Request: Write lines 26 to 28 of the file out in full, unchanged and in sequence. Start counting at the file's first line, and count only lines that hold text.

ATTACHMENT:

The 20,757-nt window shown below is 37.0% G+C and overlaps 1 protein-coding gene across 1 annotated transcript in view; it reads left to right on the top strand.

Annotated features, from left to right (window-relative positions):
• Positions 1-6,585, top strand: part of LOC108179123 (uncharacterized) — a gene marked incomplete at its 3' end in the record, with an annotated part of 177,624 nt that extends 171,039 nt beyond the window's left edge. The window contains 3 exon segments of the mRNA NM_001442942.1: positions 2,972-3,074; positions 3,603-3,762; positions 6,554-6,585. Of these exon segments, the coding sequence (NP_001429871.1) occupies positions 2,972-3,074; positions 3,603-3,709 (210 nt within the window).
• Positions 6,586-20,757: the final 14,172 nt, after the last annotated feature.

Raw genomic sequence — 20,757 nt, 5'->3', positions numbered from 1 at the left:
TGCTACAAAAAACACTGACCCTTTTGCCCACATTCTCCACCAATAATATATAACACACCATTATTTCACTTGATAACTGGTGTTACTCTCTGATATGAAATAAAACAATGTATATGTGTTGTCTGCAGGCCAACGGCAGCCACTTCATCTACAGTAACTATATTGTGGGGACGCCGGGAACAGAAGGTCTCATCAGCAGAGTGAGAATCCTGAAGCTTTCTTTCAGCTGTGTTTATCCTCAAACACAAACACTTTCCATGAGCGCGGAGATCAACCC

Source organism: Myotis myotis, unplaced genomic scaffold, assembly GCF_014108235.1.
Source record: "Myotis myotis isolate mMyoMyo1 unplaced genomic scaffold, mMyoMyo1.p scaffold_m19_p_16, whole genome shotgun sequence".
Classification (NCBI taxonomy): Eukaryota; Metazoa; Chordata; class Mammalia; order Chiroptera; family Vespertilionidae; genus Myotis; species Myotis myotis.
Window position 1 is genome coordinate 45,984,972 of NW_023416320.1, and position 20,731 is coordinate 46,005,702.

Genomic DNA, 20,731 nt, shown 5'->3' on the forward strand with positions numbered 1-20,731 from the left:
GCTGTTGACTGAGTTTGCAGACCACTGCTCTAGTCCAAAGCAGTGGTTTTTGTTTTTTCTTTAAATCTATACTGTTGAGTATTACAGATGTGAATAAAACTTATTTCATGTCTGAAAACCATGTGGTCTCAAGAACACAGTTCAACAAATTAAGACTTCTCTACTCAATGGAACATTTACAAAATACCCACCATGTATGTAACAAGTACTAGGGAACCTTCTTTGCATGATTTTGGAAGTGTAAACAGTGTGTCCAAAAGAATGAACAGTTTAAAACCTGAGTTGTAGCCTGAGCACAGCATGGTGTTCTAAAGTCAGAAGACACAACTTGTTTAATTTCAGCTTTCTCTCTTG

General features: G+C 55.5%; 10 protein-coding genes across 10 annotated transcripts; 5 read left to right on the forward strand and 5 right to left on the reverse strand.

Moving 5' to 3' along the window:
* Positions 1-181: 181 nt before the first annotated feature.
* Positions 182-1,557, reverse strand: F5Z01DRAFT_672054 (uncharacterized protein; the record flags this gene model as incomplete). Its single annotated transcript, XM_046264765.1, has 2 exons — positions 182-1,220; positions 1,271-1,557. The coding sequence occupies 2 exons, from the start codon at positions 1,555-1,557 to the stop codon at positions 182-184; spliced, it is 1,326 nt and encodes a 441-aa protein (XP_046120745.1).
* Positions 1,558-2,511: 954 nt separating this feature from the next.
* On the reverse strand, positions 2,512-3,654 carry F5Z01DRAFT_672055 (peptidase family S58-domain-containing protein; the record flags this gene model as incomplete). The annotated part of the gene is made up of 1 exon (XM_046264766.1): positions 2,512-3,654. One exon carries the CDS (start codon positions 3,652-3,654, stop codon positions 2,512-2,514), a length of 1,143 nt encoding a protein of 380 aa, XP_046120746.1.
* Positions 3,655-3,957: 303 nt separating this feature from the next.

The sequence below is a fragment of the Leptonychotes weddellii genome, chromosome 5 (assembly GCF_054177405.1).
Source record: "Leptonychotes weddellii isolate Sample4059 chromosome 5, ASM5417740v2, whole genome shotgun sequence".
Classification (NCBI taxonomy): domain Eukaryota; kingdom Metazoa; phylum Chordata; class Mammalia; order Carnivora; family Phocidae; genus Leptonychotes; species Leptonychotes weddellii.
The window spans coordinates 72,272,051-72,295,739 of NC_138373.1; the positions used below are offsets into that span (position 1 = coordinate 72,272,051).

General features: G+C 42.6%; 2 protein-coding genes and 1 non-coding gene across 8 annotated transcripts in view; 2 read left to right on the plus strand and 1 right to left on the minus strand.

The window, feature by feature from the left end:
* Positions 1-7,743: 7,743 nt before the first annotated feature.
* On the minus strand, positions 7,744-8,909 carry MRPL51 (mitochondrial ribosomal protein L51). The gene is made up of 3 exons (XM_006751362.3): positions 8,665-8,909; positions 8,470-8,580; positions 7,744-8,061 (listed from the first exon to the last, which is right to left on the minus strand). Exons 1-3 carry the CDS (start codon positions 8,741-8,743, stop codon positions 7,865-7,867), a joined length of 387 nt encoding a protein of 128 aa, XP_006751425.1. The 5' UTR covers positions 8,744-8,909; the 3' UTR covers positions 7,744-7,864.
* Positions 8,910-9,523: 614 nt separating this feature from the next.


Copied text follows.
* Positions 1-7,743: 7,743 nt before the first annotated feature.
* On the minus strand, positions 7,744-8,909 carry MRPL51 (mitochondrial ribosomal protein L51). The gene is made up of 3 exons (XM_006751362.3): positions 8,665-8,909; positions 8,470-8,580; positions 7,744-8,061 (listed from the first exon to the last, which is right to left on the minus strand). Exons 1-3 carry the CDS (start codon positions 8,741-8,743, stop codon positions 7,865-7,867), a joined length of 387 nt encoding a protein of 128 aa, XP_006751425.1. The 5' UTR covers positions 8,744-8,909; the 3' UTR covers positions 7,744-7,864.
* Positions 8,910-9,523: 614 nt separating this feature from the next.